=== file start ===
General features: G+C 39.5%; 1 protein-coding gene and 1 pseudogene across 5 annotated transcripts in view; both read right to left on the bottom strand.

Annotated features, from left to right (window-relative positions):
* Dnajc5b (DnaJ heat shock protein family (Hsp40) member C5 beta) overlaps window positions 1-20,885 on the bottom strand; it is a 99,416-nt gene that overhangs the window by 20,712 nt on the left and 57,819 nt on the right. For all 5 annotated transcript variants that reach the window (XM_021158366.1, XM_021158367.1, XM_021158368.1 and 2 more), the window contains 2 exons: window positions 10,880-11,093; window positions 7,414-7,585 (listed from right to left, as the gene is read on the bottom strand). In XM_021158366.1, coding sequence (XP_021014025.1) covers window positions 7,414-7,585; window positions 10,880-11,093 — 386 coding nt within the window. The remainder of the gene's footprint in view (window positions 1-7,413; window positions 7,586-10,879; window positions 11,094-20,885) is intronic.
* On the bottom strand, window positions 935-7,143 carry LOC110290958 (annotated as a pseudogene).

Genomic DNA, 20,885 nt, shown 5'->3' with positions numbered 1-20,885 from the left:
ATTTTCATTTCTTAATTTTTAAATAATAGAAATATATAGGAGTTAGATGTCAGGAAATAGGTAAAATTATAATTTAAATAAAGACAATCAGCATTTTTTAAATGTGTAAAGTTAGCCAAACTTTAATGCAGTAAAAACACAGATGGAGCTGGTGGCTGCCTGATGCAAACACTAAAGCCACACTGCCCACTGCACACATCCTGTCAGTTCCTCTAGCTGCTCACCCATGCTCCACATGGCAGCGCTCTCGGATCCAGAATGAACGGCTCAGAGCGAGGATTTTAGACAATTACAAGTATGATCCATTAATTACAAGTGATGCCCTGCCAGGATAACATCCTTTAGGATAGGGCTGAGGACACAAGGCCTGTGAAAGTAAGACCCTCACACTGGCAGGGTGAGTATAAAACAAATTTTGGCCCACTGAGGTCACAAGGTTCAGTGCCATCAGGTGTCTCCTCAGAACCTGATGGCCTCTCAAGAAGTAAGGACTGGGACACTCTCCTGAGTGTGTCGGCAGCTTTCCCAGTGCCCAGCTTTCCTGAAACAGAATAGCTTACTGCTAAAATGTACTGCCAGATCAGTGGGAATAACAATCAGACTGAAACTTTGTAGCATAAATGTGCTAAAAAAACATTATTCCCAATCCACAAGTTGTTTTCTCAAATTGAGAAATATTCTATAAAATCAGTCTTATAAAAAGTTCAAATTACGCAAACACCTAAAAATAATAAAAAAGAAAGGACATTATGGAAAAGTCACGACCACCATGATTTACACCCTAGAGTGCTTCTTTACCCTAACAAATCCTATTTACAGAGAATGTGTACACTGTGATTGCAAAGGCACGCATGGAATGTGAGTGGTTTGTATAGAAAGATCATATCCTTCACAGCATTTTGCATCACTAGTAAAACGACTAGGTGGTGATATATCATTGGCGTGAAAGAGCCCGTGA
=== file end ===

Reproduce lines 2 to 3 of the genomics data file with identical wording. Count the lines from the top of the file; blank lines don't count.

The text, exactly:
Annotated features, from left to right (window-relative positions):
* Dnajc5b (DnaJ heat shock protein family (Hsp40) member C5 beta) overlaps window positions 1-20,885 on the bottom strand; it is a 99,416-nt gene that overhangs the window by 20,712 nt on the left and 57,819 nt on the right. For all 5 annotated transcript variants that reach the window (XM_021158366.1, XM_021158367.1, XM_021158368.1 and 2 more), the window contains 2 exons: window positions 10,880-11,093; window positions 7,414-7,585 (listed from right to left, as the gene is read on the bottom strand). In XM_021158366.1, coding sequence (XP_021014025.1) covers window positions 7,414-7,585; window positions 10,880-11,093 — 386 coding nt within the window. The remainder of the gene's footprint in view (window positions 1-7,413; window positions 7,586-10,879; window positions 11,094-20,885) is intronic.